Having daily stand-up meetings – just a quick, structured check-in meeting at the start of the day – is a popular way to keep the team on track. In fact, it’s called a “stand-up” because if you do it while standing, people won’t want to do the meeting for very long :).
The world of office work is increasingly remote and asynchronous, what do you do with a partly or fully remote team? How about a team scattered across the globe? In this case, a text-based stand-up might make a lot of sense.
These replace the more traditional in-person or on-call stand-ups where people on the team share:
- What they did yesterday
- What they’re doing today
- What roadblocks they have
For remote teams in different timezones, some challenges with doing stand-ups in-person or on a call are:
- It doesn’t respect the timezone differences within your team
- If key people are late, people stand around waiting
- If your meeting leaders don’t carefully corral people who tend to ramble, the meeting will take longer or not get through the entire agenda
- Either no one is taking notes of what is said and the information needs to be repeated, or you have to pick a note-taker
Taking stand-ups to text
For these reasons and more, text-based stand-ups might be better for your team.
The overall format doesn’t change much. It should still happen in a dedicated place and people will share the same three elements of their update.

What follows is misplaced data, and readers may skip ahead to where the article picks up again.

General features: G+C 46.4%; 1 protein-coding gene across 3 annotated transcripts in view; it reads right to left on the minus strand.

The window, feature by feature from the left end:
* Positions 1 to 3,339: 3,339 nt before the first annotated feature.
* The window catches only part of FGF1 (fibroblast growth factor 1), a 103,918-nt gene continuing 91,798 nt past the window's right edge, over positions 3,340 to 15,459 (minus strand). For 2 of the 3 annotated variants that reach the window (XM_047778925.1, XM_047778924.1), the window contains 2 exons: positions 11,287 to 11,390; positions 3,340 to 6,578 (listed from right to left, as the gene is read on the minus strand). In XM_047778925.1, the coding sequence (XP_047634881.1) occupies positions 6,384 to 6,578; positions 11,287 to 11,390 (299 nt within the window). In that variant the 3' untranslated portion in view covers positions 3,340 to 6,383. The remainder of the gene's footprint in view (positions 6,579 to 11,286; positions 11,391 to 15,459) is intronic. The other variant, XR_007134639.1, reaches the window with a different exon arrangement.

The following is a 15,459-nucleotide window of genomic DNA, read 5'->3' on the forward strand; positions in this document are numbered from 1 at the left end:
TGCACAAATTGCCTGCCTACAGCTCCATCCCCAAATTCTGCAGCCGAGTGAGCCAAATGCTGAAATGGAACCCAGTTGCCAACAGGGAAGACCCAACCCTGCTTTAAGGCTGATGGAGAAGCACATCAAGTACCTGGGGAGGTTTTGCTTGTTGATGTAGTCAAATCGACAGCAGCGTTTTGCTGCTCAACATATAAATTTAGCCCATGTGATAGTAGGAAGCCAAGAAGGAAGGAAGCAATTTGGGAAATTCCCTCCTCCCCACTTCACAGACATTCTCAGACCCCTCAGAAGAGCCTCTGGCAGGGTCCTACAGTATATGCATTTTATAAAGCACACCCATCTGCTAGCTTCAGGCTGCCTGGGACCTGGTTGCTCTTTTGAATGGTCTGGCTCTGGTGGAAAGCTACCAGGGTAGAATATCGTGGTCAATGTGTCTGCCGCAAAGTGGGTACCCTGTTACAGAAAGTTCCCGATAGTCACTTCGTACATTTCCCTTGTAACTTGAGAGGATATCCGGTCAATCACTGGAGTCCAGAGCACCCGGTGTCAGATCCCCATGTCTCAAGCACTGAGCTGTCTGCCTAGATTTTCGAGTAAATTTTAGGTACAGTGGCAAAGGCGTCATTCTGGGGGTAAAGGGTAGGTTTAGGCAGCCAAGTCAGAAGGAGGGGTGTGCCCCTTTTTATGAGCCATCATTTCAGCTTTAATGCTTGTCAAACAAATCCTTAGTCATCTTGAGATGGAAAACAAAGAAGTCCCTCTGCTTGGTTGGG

The dedicated place, instead of being a meeting room or a video call link, will become a channel in your text-based communication tool, such as Slack, HipChat, Rocket, or whatever your team is using.
You don’t need a dedicated global time, just set a standard local time, such as “by 10am in your timezone.” People will then know to get all their notes in by 10am in their day, and everyone can choose when to read the standup notes.
Keeping updates consistent
With so many people typing out the same brief update, you’ll want everyone to use the same format to make skimming easier. Set up an outline or template as a standard for the team. Here at TextExpander, we use TextExpander snippets for that.
Here’s an example fo a good reusable outline for stand-up notes:
Hey folks, here is my standup for today;
Here are some additional notes
For other TextExpander users,
;dailystandup makes a good snippet abbreviation for this.
Additional benefits of text-based stand-ups
Here are some of the added benefits of text-based standups:
- Text is easy to translate if someone’s first language isn’t the language your team uses
- New teammates can get up to speed on how things have been progressing since before they joined
- Increased opportunities for accountability mean it’s easy to see when to send a message such as “the plan was to look at x, but it seems you spent all day on y; what can we do to help?”
Why we like TextExpander for this
In addition to keeping things quick and consistent for everyone, mew employees can pick up the structure of the meeting quickly. The provided outline guides them to have the right tone and amount of information to add.
It’s also easy to make your snippets adaptable to different situations. Fore example, if it is crucial for people to know how available you are on a particular day, you can add a checkbox to your stand-up snippet that can trigger an auto-fill saying, “I will be hard to get hold of today”.
How do you do standups?
How does your team do standups? Would you consider moving a text-based approach? Let us know in the comments below!
Comments and Discussion